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About Julieta

Around this time last year, our 2015 NGen Award recipient, Julieta Garibay,officially took the oath to become a U.S. citizen. Following the milestone, Garibay wrote candidly about living most of the 26 years she had been in the United States as an undocumented immigrant in the American-Statesmen—a newspaper in her hometown of Austin, Texas. In the piece, it’s evident that dream has always been a ripe word for Garibay. While studying for her dream career as a nurse, Garibay’s years of living in fear of being found out as undocumented came to a point in 2005. That’s when she and her sister began organizing the first immigrant youth-led organization in Texas to demand the DREAM Act. Garibay went on to found United We Dream, the first and largest national immigrant youth-led network. We had the honor of recognizing Garibay’s amazing courage to act and organize in 2015, then to hear her moving address in receiving the award in a city also known for its large and vibrant immigrant contingent—Miami.

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Diana Nambatya Nsubuga (2016)

Sarah Eagle Heart (2017)

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About Diana

There’s much to admire about our 2016 NGen Award recipient Diana Nambatya Nsubuga. But something perennially characteristic of the way Global Health Corps’s Uganda country manager goes about making a difference is her practicality. In 2016, we touted Nambatya Nsubuga’s impressive track record for reducing maternal deaths and improving perinatal health through her successful leadership in recruiting, training, and supporting leaders to implement family planning programs and reproductive health services. But mothers and babies also have to eat, and Nambatya Nsubuga also happens to know a thing or two about farming. In March of this year, Diana gave BBC Newsday’s Alan Kasujja a tour of a half-acre garden behind a family house. So efficient is Nambatya Nsubuga cultivation and use of space, that the half acre turns an annual profit equal to $30,000. For comparison, the average annual salary in Uganda is equivalent to less than $18,000. Nambatya Nsubuga’s one-two punch of addressing food insecurity and family planning continues to improve overall health outcomes in her community.

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About Sarah

We’ve had the privilege of engaging with Sarah Eagle Heart as both an NGen Award recipient, and a leader of a valued member organization, Native Americans in Philanthropy. Sarah has led the important affinity group since fall of 2015. In that time, she has elevated its position in the sector, and enabled it to expand from its Minneapolis base to a second office in Los Angeles. Notable among Native Americans in Philanthropy’s programs during Eagle Heart’s tenure is Generation Indigenous, which is designed to cultivate the next generation of Native leaders. The range of Eagle Heart’s accomplishments are remarkable, and span roles in corporate, faith, and nonprofit sectors. She has been a strong voice and advocate on behalf of vulnerable communities. One of our favorite stories about Sarah involves one of her early activist gestures as a teen growing up on the Pine Ridge Reservation. That story and a look at some of the wisdom Eagle Heart lives by were captured in a fun, but powerful conversation she had with Amy S. Choi and Rebecca Lehrer for the Mash-Up Americans podcast in April 2017. Sarah also contributed her voice to the 2018 animated short Crow: The Legend, which notably took home three Daytime Emmys last month.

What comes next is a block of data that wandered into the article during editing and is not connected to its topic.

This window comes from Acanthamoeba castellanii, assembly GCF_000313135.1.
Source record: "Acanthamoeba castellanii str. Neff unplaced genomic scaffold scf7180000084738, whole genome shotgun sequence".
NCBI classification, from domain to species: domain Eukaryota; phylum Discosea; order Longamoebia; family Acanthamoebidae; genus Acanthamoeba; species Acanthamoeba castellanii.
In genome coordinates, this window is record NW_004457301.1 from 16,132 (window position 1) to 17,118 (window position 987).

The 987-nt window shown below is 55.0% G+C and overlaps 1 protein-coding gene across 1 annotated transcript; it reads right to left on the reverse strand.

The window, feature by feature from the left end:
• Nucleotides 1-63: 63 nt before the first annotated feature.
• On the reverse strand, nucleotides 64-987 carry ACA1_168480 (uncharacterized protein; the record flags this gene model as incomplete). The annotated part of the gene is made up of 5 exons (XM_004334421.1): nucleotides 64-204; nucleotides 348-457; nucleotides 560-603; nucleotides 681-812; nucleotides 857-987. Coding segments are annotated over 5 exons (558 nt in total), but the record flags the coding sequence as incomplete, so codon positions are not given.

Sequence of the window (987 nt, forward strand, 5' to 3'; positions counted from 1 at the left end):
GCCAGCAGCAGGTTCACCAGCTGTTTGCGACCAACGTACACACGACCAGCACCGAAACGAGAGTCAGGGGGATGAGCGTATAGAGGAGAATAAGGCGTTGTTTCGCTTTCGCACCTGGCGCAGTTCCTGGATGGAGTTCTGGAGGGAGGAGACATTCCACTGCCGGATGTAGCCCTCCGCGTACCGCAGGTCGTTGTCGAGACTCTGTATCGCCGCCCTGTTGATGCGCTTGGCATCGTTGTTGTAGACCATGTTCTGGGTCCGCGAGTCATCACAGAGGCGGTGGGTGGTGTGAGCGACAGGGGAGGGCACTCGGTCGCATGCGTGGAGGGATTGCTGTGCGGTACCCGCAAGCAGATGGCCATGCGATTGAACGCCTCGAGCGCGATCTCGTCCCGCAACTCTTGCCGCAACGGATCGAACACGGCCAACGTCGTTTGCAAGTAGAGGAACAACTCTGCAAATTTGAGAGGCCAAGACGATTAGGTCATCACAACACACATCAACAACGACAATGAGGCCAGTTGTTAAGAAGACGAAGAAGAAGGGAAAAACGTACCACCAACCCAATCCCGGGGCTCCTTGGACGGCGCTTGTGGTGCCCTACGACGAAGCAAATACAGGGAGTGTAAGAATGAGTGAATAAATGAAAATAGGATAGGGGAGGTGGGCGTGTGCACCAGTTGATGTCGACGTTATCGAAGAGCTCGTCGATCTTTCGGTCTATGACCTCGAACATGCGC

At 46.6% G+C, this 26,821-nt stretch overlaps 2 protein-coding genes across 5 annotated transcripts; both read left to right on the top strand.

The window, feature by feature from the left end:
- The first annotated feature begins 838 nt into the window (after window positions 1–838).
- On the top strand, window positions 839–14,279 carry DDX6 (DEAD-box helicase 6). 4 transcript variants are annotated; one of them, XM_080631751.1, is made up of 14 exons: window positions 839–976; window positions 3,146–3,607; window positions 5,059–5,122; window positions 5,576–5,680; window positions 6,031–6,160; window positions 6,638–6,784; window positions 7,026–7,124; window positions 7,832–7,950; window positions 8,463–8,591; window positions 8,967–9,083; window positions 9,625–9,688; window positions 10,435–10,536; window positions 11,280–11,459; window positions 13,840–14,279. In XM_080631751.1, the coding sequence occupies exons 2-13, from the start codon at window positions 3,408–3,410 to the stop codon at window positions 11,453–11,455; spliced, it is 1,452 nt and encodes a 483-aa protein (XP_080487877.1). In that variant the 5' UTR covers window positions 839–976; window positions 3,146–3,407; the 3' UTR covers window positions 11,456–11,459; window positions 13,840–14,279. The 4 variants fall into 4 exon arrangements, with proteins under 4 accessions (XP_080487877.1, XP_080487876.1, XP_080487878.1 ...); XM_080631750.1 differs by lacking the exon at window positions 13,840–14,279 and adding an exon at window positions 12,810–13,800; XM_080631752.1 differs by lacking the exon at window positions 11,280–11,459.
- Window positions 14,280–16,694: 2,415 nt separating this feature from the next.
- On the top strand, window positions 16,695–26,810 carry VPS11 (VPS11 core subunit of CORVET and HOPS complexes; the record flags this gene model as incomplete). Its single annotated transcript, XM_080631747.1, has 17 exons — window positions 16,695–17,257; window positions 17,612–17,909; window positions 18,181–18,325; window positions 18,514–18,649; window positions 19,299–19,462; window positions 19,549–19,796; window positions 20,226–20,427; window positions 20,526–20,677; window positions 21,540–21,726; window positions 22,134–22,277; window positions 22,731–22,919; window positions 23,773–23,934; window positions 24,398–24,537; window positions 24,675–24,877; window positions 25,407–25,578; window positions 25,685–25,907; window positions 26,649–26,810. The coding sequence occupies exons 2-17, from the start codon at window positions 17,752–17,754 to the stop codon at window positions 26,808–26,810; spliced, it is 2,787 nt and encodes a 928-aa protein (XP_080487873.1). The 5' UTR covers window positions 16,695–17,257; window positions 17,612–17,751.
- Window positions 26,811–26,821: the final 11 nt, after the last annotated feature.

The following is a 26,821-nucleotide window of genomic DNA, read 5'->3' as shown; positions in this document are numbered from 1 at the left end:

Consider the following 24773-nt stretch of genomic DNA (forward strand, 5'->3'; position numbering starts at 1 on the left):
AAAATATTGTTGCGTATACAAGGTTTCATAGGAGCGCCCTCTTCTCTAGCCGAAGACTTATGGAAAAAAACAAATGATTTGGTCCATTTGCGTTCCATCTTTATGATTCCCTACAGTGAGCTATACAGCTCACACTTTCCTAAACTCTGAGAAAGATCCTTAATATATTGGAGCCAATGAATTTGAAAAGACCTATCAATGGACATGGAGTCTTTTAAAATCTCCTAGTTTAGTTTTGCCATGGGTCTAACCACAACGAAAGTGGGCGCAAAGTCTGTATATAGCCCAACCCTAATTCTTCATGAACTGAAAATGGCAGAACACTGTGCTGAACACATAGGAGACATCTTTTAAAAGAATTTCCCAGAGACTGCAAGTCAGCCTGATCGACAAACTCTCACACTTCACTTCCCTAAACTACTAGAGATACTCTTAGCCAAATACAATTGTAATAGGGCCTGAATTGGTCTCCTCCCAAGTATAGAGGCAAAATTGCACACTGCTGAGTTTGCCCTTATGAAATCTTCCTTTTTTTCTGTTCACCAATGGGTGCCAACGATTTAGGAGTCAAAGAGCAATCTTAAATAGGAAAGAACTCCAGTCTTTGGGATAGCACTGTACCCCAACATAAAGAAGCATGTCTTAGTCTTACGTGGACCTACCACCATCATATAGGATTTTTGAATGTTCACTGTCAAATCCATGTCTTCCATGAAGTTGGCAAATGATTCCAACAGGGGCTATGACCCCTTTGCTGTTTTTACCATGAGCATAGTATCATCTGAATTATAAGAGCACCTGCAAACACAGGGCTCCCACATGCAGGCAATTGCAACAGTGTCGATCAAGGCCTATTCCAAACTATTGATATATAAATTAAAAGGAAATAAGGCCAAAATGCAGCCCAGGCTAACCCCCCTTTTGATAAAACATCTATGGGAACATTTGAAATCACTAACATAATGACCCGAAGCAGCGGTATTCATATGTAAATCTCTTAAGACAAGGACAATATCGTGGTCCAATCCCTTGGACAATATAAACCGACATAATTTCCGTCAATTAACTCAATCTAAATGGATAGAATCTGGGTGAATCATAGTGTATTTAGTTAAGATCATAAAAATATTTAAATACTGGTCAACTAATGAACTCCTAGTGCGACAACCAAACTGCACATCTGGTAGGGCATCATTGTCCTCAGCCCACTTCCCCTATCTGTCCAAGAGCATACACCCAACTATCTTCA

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Stacy Stout (2018)

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About Stacy

Last year, Stacy Stout became the first government official to win this award. As the Assistant to the City Manager for the City of Grand Rapids in Michigan, Stacy acts as a bridge between communities and City Hall. Prior to her current role for the City of Grand Rapids, Stacy had previous gigs with the W.K. Kellogg Foundation and Grand Rapid Public Schools. She’s an active member of initiatives empowering the Latinx community in Western Michigan, specifically as one of four co-founders of the women-focused collective Latina Network of West Michigan. The network was one of two nonprofits to whom Stacy designated the cash prize that came with her 2018 award. The other, Anishinaabe Circle, provides and promotes the physical, emotional, spiritual, and mental welfare of Native Americans and their communities by coordinating and administering culturally relevant social services intended to increase self-sufficiency and promote Native American culture.

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Types: Blog
Global Topics: IS Member, Leadership Development, Upswell